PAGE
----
Navigating The Tax Policy Maze

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As 2010 draws to a close, President Obama has proposed to extend and increase bonus depreciation through the end of the 2011 tax year, retroactive to September 8, 2010. This latest proposal is the most aggressive yet, allowing businesses of all sizes to write off 100 percent of their new investment in plants and equipment in the year of acquisition. The administration has touted it as “the largest temporary investment incentive in American history.”As the American economy strains to gain its footing and future tax policy is heatedly debated by Congress and the media, small business owners are struggling to understand the myriad of proposed legislation and the potential impacts on their companies and bottom lines. With contentious midterm elections looming, few proposals from elected or potential policy makers are delivered without critiques and confusion.

Many of the small businesses that have thus far survived the recession of the past few years are reaching a point where increased cash flow is necessary to stay in business for the long haul and their owners are hoping for a helping hand from the tax code. In the past, these business owners may have been counseled by their accountants to acquire more equipment in order to reduce current tax liabilities, thereby freeing up some cash flow. Their accountants were relying on the provisions of Section 179 of the Internal Revenue Code (IRC), which creates an immediate deduction for newly acquired assets, meant to encourage small- and medium-sized businesses to make capital investments.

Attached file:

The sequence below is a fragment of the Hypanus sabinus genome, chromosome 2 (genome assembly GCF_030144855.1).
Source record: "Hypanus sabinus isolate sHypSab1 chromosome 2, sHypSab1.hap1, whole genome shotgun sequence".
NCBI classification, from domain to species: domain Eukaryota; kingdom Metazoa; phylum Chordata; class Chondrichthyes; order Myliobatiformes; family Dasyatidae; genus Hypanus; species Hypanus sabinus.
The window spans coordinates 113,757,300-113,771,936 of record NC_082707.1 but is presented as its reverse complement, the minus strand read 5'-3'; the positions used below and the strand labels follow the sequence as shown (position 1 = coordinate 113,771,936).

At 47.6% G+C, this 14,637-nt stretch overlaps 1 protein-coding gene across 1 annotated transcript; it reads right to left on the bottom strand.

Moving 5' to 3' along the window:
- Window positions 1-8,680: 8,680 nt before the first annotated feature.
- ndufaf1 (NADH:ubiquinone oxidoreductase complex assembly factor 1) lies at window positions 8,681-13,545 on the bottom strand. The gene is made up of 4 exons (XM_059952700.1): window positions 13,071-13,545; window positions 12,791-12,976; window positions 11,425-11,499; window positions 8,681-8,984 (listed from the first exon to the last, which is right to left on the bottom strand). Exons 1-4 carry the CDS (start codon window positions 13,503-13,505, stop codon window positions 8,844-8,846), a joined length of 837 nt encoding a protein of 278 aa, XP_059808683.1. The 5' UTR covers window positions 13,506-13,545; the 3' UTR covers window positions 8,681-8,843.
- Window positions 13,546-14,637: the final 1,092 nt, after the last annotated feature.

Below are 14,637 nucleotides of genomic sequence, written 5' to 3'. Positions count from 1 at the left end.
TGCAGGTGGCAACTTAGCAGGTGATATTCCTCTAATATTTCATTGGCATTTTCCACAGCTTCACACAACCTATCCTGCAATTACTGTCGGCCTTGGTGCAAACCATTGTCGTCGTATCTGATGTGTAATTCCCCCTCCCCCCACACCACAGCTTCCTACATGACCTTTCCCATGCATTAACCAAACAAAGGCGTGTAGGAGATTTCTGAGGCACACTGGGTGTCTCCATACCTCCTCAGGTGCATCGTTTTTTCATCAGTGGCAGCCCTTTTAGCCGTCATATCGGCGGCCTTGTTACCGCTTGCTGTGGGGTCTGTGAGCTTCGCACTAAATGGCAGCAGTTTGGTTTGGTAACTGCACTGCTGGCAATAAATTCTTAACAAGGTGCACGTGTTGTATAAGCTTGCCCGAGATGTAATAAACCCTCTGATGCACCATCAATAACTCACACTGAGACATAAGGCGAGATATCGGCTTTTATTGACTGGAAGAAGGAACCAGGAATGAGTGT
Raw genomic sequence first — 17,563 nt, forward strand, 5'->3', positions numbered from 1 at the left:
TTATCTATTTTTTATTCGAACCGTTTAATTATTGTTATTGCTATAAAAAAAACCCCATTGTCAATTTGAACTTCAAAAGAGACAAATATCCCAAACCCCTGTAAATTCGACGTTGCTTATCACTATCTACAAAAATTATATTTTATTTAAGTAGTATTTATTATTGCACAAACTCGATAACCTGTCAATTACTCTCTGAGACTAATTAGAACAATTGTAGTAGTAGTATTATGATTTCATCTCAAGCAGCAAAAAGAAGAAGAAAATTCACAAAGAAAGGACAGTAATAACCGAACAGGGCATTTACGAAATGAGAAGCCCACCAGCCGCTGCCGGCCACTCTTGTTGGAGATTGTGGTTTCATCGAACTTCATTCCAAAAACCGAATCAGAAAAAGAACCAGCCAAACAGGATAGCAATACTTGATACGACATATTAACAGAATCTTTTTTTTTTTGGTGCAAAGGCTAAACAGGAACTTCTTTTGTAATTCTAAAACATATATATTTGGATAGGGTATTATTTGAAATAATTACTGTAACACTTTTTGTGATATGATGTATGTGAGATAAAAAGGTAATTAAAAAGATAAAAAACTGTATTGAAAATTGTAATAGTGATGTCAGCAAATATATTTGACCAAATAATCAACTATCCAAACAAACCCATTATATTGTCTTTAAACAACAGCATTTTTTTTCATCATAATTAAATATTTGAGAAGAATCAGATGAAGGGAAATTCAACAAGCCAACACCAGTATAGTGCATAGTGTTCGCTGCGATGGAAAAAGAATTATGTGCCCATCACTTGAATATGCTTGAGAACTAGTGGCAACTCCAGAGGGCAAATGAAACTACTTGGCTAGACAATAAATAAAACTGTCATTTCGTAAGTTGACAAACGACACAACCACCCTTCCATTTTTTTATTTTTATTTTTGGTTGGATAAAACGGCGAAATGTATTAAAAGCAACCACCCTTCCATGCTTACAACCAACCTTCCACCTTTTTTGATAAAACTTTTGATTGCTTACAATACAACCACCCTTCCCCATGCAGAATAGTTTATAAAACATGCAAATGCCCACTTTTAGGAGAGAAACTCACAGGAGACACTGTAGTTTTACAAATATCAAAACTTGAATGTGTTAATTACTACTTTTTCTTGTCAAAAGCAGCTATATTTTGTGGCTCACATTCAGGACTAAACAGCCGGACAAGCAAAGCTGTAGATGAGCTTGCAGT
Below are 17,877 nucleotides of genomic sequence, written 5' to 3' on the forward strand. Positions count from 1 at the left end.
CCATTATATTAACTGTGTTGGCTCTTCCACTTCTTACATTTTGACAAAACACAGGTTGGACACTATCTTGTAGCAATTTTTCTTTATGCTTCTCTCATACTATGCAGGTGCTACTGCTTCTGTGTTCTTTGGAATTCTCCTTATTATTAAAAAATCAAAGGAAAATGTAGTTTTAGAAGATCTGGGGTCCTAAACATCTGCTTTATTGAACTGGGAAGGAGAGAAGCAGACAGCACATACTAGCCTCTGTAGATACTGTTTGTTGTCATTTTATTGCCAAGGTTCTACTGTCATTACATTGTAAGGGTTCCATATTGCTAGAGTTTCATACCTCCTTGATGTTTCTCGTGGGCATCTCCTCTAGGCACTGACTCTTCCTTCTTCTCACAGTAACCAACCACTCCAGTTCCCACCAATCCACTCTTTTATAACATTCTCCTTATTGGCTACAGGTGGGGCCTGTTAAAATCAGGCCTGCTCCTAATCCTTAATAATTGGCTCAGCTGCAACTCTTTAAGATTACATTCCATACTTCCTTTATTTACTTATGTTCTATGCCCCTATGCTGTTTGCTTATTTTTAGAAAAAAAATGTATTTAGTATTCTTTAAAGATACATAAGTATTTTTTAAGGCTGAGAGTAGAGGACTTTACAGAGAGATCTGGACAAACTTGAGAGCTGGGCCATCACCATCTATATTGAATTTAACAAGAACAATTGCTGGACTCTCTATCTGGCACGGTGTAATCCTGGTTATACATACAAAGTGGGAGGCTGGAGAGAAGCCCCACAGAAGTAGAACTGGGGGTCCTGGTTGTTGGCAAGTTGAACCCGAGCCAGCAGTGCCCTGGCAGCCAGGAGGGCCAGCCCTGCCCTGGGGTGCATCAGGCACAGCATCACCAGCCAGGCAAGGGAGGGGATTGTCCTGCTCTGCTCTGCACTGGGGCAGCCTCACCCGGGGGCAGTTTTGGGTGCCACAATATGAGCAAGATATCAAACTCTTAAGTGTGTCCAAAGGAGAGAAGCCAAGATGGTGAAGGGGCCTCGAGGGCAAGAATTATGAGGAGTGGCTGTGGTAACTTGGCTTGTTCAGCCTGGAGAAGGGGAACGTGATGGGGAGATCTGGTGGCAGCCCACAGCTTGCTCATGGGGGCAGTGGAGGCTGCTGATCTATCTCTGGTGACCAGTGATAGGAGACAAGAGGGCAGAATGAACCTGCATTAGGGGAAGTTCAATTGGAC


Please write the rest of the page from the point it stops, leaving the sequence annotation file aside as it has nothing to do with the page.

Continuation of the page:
Depreciation: Background and Recent Enhancements

The IRC allows businesses to deduct (or depreciate) new investment expenses, typically over a period of time. The theory behind basic depreciation is that a piece of new equipment will generate an income stream during its useful life and the acquisition costs should be deducted to offset income during the periods in which the equipment generates revenue. In contrast, Section 179 allows for accelerated depreciation, allowing owners of small- and medium-sized businesses an immediate deduction up to the annual limit.

In the past few years, as the economy has slowed, changes to annual Section 179 limits have been enacted in order to further encourage business investments. For example, the Economic Stimulus Act of 2008 increased the Section 179 deduction limit from $125,000 to $250,000 and increased the limit for the total amount of equipment purchased or leased for the year from $500,000 to $800,000 (at which point the deduction phases out). The American Recovery and Reinvestment Tax Act of 2009 extended the 2008 bonus depreciation provisions for qualifying property placed in service on or before December 31, 2009.